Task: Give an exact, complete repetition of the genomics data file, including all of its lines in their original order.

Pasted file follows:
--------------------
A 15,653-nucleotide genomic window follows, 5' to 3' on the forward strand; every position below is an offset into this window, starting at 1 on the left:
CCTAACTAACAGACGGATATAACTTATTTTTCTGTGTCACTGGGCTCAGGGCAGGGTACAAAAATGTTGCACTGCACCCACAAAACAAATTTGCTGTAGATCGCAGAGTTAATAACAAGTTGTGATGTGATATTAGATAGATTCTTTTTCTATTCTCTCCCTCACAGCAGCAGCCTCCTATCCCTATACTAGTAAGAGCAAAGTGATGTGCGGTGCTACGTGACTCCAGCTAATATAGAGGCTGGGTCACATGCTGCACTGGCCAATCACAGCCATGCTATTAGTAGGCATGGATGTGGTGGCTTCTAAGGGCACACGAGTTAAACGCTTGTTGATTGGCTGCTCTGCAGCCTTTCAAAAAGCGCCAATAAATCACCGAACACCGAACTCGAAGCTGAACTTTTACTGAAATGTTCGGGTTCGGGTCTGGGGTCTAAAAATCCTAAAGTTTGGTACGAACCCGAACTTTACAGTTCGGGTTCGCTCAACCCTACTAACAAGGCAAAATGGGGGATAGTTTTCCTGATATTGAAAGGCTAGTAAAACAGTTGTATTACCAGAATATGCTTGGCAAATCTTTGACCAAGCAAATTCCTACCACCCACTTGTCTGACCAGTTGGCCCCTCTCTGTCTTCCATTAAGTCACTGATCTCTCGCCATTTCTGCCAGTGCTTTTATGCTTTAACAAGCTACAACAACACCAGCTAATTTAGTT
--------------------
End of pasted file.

A 15,653-nucleotide genomic window follows, 5' to 3' on the forward strand; every position below is an offset into this window, starting at 1 on the left:
CCTAACTAACAGACGGATATAACTTATTTTTCTGTGTCACTGGGCTCAGGGCAGGGTACAAAAATGTTGCACTGCACCCACAAAACAAATTTGCTGTAGATCGCAGAGTTAATAACAAGTTGTGATGTGATATTAGATAGATTCTTTTTCTATTCTCTCCCTCACAGCAGCAGCCTCCTATCCCTATACTAGTAAGAGCAAAGTGATGTGCGGTGCTACGTGACTCCAGCTAATATAGAGGCTGGGTCACATGCTGCACTGGCCAATCACAGCCATGCTATTAGTAGGCATGGATGTGGTGGCTTCTAAGGGCACACGAGTTAAACGCTTGTTGATTGGCTGCTCTGCAGCCTTTCAAAAAGCGCCAATAAATCACCGAACACCGAACTCGAAGCTGAACTTTTACTGAAATGTTCGGGTTCGGGTCTGGGGTCTAAAAATCCTAAAGTTTGGTACGAACCCGAACTTTACAGTTCGGGTTCGCTCAACCCTACTAACAAGGCAAAATGGGGGATAGTTTTCCTGATATTGAAAGGCTAGTAAAACAGTTGTATTACCAGAATATGCTTGGCAAATCTTTGACCAAGCAAATTCCTACCACCCACTTGTCTGACCAGTTGGCCCCTCTCTGTCTTCCATTAAGTCACTGATCTCTCGCCATTTCTGCCAGTGCTTTTATGCTTTAACAAGCTACAACAACACCAGCTAATTTAGTT